WA club licences on AFL agenda
Football operations manager Adrian Anderson has confirmed the AFL’s interest in overhauling the licence structures of WA’s two teams which could mean the WA Football Commission relinquishing the licences.
The West Australian understands that a working party to review the structure of the game in this State has already been established and has held its first meeting.
The working party includes representatives from West Coast, Fremantle, the WAFC and the AFL.
The West Australian revealed in February that AFL chief executive Andrew Demetriou wanted the WAFC to relinquish the licences, leaving the Dockers and Eagles as stand-alone clubs like their Victorian counterparts.
He has similar views on the South Australian football system.
Speaking on ABC radio on Saturday, Anderson confirmed that the AFL was doing extensive research on the best structures to serve the game into the future.
“I know that there has been a lot of thought done by (AFL general manager of national and international development) Dave Matthews and his team on what is the best structure for footy into the future and what is the structure that delivers the best results for development of the game,” he said.
“That may involve looking at the structure of how the licences work at the moment.
“I think the governance structure of the AFL having an independent commission is a step that has been a real crucial step in the success of the game now.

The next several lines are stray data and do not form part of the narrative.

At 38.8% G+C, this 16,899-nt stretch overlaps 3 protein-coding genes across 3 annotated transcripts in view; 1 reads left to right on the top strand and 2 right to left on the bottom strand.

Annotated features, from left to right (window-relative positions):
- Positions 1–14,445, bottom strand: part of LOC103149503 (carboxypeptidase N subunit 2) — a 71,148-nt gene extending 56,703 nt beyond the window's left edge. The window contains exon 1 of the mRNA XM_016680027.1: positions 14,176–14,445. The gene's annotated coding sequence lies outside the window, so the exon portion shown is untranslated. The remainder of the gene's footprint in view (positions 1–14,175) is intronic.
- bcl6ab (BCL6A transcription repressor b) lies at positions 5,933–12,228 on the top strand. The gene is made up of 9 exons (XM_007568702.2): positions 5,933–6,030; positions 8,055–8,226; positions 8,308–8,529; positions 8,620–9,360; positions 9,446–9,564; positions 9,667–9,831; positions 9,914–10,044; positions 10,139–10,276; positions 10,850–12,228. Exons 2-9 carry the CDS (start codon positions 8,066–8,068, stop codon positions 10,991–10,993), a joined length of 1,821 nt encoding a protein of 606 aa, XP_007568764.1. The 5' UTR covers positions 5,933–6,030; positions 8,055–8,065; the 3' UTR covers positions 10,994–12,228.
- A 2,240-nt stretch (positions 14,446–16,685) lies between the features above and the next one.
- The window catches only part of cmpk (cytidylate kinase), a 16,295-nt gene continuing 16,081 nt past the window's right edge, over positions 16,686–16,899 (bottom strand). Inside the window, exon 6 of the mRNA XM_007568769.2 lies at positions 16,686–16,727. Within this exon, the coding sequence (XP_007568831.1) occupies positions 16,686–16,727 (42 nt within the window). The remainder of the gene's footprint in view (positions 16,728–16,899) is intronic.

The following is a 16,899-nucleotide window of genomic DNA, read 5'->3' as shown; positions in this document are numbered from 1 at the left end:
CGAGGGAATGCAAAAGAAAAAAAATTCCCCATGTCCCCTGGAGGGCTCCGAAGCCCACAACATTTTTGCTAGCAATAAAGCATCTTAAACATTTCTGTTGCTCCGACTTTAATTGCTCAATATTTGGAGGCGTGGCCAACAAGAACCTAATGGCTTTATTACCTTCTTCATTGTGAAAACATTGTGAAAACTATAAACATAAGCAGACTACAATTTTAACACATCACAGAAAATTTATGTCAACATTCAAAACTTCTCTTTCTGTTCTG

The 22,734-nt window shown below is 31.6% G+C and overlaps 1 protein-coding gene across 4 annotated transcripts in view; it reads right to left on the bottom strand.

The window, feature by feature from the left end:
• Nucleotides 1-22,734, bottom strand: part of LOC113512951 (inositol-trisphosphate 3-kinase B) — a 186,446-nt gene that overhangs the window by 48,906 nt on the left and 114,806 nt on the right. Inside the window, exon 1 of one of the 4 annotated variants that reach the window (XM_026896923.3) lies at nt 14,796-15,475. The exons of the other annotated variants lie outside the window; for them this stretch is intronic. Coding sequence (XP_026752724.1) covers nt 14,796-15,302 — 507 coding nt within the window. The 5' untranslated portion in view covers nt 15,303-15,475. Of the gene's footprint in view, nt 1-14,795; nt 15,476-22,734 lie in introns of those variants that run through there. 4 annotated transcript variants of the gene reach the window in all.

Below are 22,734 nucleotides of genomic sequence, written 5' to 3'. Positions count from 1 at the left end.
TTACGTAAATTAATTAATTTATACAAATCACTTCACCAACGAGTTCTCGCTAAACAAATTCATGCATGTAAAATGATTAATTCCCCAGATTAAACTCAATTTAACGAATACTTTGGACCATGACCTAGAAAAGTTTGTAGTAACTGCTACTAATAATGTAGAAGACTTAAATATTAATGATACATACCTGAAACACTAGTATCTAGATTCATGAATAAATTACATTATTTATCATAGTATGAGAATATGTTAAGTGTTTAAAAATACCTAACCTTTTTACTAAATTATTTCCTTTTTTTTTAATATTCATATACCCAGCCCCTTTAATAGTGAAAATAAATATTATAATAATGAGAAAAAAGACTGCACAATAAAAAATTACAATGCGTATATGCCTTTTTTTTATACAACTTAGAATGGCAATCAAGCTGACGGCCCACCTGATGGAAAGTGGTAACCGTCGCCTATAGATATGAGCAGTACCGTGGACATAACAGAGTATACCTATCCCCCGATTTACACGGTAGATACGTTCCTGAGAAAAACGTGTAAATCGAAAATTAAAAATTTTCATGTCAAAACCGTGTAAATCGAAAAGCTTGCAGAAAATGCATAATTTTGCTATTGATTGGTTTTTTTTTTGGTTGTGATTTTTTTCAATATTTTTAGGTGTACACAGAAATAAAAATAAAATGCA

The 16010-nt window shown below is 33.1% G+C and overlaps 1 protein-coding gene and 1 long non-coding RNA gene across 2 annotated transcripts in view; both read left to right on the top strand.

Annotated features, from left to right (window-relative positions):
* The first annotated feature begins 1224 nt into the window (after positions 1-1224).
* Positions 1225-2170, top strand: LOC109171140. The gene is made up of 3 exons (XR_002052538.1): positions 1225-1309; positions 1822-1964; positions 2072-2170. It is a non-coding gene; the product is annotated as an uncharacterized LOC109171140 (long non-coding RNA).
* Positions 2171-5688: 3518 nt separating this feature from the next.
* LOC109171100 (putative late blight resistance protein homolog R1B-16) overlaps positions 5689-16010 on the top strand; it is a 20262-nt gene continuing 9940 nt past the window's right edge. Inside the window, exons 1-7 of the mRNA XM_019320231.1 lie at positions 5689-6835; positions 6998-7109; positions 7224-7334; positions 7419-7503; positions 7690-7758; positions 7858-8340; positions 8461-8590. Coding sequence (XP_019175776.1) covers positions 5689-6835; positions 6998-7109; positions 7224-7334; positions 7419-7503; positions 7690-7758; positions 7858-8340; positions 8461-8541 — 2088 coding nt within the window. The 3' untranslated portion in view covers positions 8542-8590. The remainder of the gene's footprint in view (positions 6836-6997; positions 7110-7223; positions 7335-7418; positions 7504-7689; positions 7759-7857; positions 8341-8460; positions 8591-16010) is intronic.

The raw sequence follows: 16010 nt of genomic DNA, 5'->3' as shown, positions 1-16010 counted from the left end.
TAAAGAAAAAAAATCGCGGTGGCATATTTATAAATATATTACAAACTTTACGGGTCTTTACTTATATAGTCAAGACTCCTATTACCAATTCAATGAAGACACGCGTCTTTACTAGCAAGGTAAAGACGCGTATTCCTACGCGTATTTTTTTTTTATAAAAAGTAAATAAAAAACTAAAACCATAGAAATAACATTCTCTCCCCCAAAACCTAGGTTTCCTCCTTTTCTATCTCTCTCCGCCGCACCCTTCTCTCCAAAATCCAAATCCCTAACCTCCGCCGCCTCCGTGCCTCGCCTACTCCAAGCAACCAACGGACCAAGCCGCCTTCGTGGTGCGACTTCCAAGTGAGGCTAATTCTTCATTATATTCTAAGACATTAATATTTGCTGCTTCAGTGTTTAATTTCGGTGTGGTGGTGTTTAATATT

“Getting the structure right now at State level to make sure that we are all pulling in the right direction and there is not overlap, is going to be crucial for the next phase of the game.”
Asked if that meant that the AFL was investigating who should control the licences of WA’s two AFL clubs Anderson said: “Certainly, if it helps achieve better outcomes in terms of efficiency and development then it is certainly something that should be looked at.”
The WAFC has totally owned Fremantle since their inception in 1994 ahead of their first AFL season in 1995. The commission assumed a controlling interest in West Coast in 1989 after the entire WA football system suffered financial meltdown. The WAFC reached agreement with remaining Indian Pacific shareholders a decade later to complete the purchase of the club.
The WAFC has been opposed to relinquishing the licences, concerned about how grass-roots football would be funded in the State. There were also concerns about whether money generated here would be milked by the AFL to support cash-strapped Victorian clubs as part of the league’s equalisation policies and what compensation should be paid.
WA football has paid a total of $8 million for the licences.
“At the end of the day it is really about what we can achieve by having the most efficient structure in place, the best decision making structure and people doing the right things where their strengths lie,” Anderson said.
“I am sure that will play out over time and what is exactly the right structure is something that needs to be worked through.”